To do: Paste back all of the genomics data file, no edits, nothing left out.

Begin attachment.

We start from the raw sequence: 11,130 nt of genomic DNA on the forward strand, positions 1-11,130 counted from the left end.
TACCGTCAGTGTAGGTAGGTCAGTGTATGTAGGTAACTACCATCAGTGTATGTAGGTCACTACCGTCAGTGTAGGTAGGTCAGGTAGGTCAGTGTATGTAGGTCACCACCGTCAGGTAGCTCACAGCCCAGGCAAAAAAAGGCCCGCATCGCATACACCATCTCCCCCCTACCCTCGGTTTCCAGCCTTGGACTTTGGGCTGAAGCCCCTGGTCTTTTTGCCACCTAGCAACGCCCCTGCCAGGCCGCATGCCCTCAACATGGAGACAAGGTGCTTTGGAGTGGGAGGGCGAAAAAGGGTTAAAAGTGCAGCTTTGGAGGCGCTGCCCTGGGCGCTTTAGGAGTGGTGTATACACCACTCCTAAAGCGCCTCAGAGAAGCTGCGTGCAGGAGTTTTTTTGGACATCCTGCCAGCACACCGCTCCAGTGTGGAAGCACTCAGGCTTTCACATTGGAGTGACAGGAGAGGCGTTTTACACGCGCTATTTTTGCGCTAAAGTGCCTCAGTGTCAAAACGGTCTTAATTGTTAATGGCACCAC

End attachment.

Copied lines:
We start from the raw sequence: 11,130 nt of genomic DNA on the forward strand, positions 1-11,130 counted from the left end.
TACCGTCAGTGTAGGTAGGTCAGTGTATGTAGGTAACTACCATCAGTGTATGTAGGTCACTACCGTCAGTGTAGGTAGGTCAGGTAGGTCAGTGTATGTAGGTCACCACCGTCAGGTAGCTCACAGCCCAGGCAAAAAAAGGCCCGCATCGCATACACCATCTCCCCCCTACCCTCGGTTTCCAGCCTTGGACTTTGGGCTGAAGCCCCTGGTCTTTTTGCCACCTAGCAACGCCCCTGCCAGGCCGCATGCCCTCAACATGGAGACAAGGTGCTTTGGAGTGGGAGGGCGAAAAAGGGTTAAAAGTGCAGCTTTGGAGGCGCTGCCCTGGGCGCTTTAGGAGTGGTGTATACACCACTCCTAAAGCGCCTCAGAGAAGCTGCGTGCAGGAGTTTTTTTGGACATCCTGCCAGCACACCGCTCCAGTGTGGAAGCACTCAGGCTTTCACATTGGAGTGACAGGAGAGGCGTTTTACACGCGCTATTTTTGCGCTAAAGTGCCTCAGTGTCAAAACGGTCTTAATTGTTAATGGCACCAC